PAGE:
Robert Lawson (Virginia)

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Robert Lawson (January 23, 1748 – March 28, 1805) was an officer from Virginia in the American Revolutionary War.

In early 1776 Lawson was commissioned a major in the 4th Virginia Regiment of the Continental Army. He eventually became the colonel in command of the regiment. He resigned from the Continental Army in December 1777.

Lawson returned to active duty in 1779 as a brigadier general in the Virginia militia. According to some accounts, he commanded the Virginia militia at the Battle of Guilford Court House.



Robert Lawson was born 23 Jan 1748 and died 28 Mar 1805 in Richmond, Virginia. His obituary in the Richmond Gazette and General Advertiser states that his funeral was held at the State Capitol that afternoon, and then his body was escorted by the City Guards to the St. John's Episcopal Churchyard for burial. He was the son of Benjamin Lawson and Elizabeth Claiborne. He married Sarah Meriwether Pierce 13 Dec 1769 in VA, daughter of John Pierce and Sarah. She was born, and died 10 Jun 1809.

Sarah Meriwether Lawson b 9/13/1770 d 4/19/1771
America Lawson b 1/22/1778 d 10/1/1830
John Pierce Lawson b 2/23/1781 d 6/1/1809
Arria Lawson b 3/14/1785 d 10/24/1787
Columbus Lawson b 8/11/1789 Kentucky d 1/8/1815

Continental Service[edit]

Major, 4th Virginia, 13 February 1776
Lieutenant Colonel, 4th Virginia, 13 August 1776
Colonel, 4th Virginia, 19 August 1777
Resigned, 17 December 1777

The 4th Virginia Regiment was authorized by the fourth Virginia convention on December 1, 1775, and accepted by Congress on February 13, 1776. The 4th Virginia Regiment joined Washington's army late in 1776 and participated in the battles of Trenton and Germantown. (Sanchez-Saavedra p42)
On November 23, 1776, the 4th, 5th, and 6th Virginia Regiments joined the army at New Brunswick, New Jersey, forming a brigade of 745 men under Adam Stephen (Sellers 1978:6-7,9,11. Lesser 176:40)

Battles of the 4th Virginia Regiment:
Battle of Trenton, 26 December 1776
Second Battle of Trenton, January 1777
Battle of Princeton, January 1777
Battle of Brandywine, 11 September 1777
Battle of Germantown, 4 October 1777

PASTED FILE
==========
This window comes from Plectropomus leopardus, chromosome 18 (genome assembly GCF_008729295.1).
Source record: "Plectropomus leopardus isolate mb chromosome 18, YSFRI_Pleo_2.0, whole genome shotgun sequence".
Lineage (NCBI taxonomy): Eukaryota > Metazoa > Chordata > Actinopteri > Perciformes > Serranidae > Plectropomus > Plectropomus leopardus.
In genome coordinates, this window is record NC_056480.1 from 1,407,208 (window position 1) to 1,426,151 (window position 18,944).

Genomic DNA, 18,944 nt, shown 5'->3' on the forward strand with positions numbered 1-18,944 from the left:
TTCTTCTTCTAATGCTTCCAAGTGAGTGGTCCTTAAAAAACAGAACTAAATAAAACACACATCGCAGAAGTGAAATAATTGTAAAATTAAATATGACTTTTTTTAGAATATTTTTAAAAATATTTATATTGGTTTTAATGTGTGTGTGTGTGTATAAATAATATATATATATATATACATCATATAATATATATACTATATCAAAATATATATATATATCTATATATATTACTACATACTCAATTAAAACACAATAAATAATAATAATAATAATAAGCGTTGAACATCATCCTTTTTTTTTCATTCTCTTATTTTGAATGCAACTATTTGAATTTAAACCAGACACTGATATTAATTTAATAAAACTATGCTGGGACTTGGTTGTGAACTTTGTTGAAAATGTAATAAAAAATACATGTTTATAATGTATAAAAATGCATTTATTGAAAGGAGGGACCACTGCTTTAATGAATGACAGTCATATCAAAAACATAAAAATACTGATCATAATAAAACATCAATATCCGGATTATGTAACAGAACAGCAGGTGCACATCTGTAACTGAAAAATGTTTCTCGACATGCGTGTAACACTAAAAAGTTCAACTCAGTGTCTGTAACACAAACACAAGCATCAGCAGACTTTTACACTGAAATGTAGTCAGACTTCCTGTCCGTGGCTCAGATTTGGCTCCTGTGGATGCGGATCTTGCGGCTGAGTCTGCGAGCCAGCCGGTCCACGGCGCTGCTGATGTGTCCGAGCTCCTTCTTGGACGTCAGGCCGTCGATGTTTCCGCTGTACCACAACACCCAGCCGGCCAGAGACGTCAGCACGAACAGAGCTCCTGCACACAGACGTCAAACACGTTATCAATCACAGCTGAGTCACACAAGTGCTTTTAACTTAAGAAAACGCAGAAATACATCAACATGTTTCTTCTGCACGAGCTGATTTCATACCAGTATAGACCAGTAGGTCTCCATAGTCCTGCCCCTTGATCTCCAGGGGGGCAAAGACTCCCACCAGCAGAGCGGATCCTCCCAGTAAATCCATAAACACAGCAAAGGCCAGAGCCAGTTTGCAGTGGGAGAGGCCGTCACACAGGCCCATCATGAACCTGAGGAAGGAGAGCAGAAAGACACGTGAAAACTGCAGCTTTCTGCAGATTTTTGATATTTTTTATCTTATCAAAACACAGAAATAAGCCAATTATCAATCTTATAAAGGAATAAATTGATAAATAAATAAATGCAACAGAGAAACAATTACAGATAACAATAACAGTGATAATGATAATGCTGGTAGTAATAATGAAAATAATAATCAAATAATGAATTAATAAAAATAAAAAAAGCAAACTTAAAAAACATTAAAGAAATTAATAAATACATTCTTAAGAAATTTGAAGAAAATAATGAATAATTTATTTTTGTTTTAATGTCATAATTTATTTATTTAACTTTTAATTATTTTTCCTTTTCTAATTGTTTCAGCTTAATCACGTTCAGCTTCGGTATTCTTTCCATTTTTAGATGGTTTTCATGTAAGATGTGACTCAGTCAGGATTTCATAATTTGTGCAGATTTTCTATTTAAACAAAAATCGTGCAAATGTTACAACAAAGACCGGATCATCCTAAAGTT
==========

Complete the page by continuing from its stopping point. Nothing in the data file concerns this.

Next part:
Virginia Militia[edit]

Colonel, Steven's Brigade, Battle of Camden, 16 August 1780 ???
General, Lawson's Brigade, Guilford Courthouse, 15 March 1781
General, Attached with General Steuben, Point of Fork, June 5, 1881
General, Lawson's Brigade, Siege of Yorktown, September - October 1781

Public Service[edit]

Attended Virginia Convention, St John's Church Richmond, March 1775
Attended Virginia Convention, July 1775
Attended Virginia Convention, December 1775
Member Virginia House of Delegates, May 4 - December 19, 1778
Member Virginia House of Delegates, May 1, 1780 - March 22, 1781
Member Virginia House of Delegates, May - December 28, 1782
Member Virginia House of Delegates, May 5 - December 22, 1783
Member Virginia House of Delegates, October 15, 1787 - January 8, 1788
Deputy Attorney General Prince Edward County 1784 to April 1788

Delegate, Convention of the Commonwealth of Virginia on the adoption of the Federal Constitution, June 1788 Voted in the minority against ratification of the Federal Constitution, 25 June 1788.

Trustee, Hampden-Sydney College, 1783-1805

In popular culture[edit]

· Turn: Washington's Spies: Briefly portrayed by Virginia Governor Terry McAuliffe in Season 3; Episode 7 "Judgement".[1]


  • Purcell, L. Edward. Who Was Who in the American Revolution." New York: Facts on File, 1993. ISBN 0-8160-2107-4.
  • Wagner v. Baird, 48 U.S. 234 (1849)
  • "The Southern Campaign" in The Magazine of American History with Notes and Queries
    by John Austin Stevens, Benjamin Franklin DeCosta, Martha Joanna Lamb, Henry Phelps Johnston, Nathan Gilbert Pond, William Abbatt, 1881, p 36-46.
  • Richmond Gazette and General Advertiser, Vol. XIX, Issue 1301, Page 3, Saturday, March 30, 1805. Source: